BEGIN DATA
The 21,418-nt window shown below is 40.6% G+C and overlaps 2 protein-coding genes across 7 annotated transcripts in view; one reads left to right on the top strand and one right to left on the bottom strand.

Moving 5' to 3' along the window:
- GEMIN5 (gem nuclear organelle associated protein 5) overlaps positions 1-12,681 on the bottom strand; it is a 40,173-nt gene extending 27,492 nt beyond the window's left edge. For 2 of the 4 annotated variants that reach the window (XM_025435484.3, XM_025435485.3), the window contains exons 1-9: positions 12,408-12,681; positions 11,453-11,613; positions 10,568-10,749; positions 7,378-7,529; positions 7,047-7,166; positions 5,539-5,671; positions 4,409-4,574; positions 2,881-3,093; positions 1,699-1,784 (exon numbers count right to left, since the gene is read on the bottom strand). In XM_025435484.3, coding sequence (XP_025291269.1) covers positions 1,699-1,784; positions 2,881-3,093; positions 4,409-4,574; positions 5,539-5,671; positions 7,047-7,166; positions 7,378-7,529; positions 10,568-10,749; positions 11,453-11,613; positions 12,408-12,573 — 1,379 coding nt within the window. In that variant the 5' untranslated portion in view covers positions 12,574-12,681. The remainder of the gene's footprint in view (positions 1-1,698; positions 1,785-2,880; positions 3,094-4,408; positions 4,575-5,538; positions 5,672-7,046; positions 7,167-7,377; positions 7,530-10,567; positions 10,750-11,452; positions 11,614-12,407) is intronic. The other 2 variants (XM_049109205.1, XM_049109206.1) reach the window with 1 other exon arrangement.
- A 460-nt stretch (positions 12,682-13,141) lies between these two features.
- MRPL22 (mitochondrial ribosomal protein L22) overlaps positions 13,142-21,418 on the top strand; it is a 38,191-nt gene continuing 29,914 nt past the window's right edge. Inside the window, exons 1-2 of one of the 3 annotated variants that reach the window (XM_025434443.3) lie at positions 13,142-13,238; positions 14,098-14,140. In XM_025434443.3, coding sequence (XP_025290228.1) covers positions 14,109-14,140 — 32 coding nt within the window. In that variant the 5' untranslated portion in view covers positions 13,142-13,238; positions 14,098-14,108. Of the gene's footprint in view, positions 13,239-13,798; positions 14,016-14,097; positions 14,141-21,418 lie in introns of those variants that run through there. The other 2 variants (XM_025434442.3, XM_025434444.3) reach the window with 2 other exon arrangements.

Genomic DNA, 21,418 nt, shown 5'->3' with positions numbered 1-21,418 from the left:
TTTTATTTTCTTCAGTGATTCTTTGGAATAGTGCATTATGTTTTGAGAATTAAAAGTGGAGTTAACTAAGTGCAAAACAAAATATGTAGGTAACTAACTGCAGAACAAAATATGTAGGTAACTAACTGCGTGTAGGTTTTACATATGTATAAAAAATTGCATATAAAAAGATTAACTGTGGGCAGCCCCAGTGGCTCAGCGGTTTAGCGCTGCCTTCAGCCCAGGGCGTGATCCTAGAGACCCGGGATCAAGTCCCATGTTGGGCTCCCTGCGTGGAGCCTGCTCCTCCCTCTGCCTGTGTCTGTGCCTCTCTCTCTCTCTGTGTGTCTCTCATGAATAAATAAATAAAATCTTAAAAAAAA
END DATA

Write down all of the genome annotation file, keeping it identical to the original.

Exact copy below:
The 21,418-nt window shown below is 40.6% G+C and overlaps 2 protein-coding genes across 7 annotated transcripts in view; one reads left to right on the top strand and one right to left on the bottom strand.

Moving 5' to 3' along the window:
- GEMIN5 (gem nuclear organelle associated protein 5) overlaps positions 1-12,681 on the bottom strand; it is a 40,173-nt gene extending 27,492 nt beyond the window's left edge. For 2 of the 4 annotated variants that reach the window (XM_025435484.3, XM_025435485.3), the window contains exons 1-9: positions 12,408-12,681; positions 11,453-11,613; positions 10,568-10,749; positions 7,378-7,529; positions 7,047-7,166; positions 5,539-5,671; positions 4,409-4,574; positions 2,881-3,093; positions 1,699-1,784 (exon numbers count right to left, since the gene is read on the bottom strand). In XM_025435484.3, coding sequence (XP_025291269.1) covers positions 1,699-1,784; positions 2,881-3,093; positions 4,409-4,574; positions 5,539-5,671; positions 7,047-7,166; positions 7,378-7,529; positions 10,568-10,749; positions 11,453-11,613; positions 12,408-12,573 — 1,379 coding nt within the window. In that variant the 5' untranslated portion in view covers positions 12,574-12,681. The remainder of the gene's footprint in view (positions 1-1,698; positions 1,785-2,880; positions 3,094-4,408; positions 4,575-5,538; positions 5,672-7,046; positions 7,167-7,377; positions 7,530-10,567; positions 10,750-11,452; positions 11,614-12,407) is intronic. The other 2 variants (XM_049109205.1, XM_049109206.1) reach the window with 1 other exon arrangement.
- A 460-nt stretch (positions 12,682-13,141) lies between these two features.
- MRPL22 (mitochondrial ribosomal protein L22) overlaps positions 13,142-21,418 on the top strand; it is a 38,191-nt gene continuing 29,914 nt past the window's right edge. Inside the window, exons 1-2 of one of the 3 annotated variants that reach the window (XM_025434443.3) lie at positions 13,142-13,238; positions 14,098-14,140. In XM_025434443.3, coding sequence (XP_025290228.1) covers positions 14,109-14,140 — 32 coding nt within the window. In that variant the 5' untranslated portion in view covers positions 13,142-13,238; positions 14,098-14,108. Of the gene's footprint in view, positions 13,239-13,798; positions 14,016-14,097; positions 14,141-21,418 lie in introns of those variants that run through there. The other 2 variants (XM_025434442.3, XM_025434444.3) reach the window with 2 other exon arrangements.

Genomic DNA, 21,418 nt, shown 5'->3' with positions numbered 1-21,418 from the left:
TTTTATTTTCTTCAGTGATTCTTTGGAATAGTGCATTATGTTTTGAGAATTAAAAGTGGAGTTAACTAAGTGCAAAACAAAATATGTAGGTAACTAACTGCAGAACAAAATATGTAGGTAACTAACTGCGTGTAGGTTTTACATATGTATAAAAAATTGCATATAAAAAGATTAACTGTGGGCAGCCCCAGTGGCTCAGCGGTTTAGCGCTGCCTTCAGCCCAGGGCGTGATCCTAGAGACCCGGGATCAAGTCCCATGTTGGGCTCCCTGCGTGGAGCCTGCTCCTCCCTCTGCCTGTGTCTGTGCCTCTCTCTCTCTCTGTGTGTCTCTCATGAATAAATAAATAAAATCTTAAAAAAAA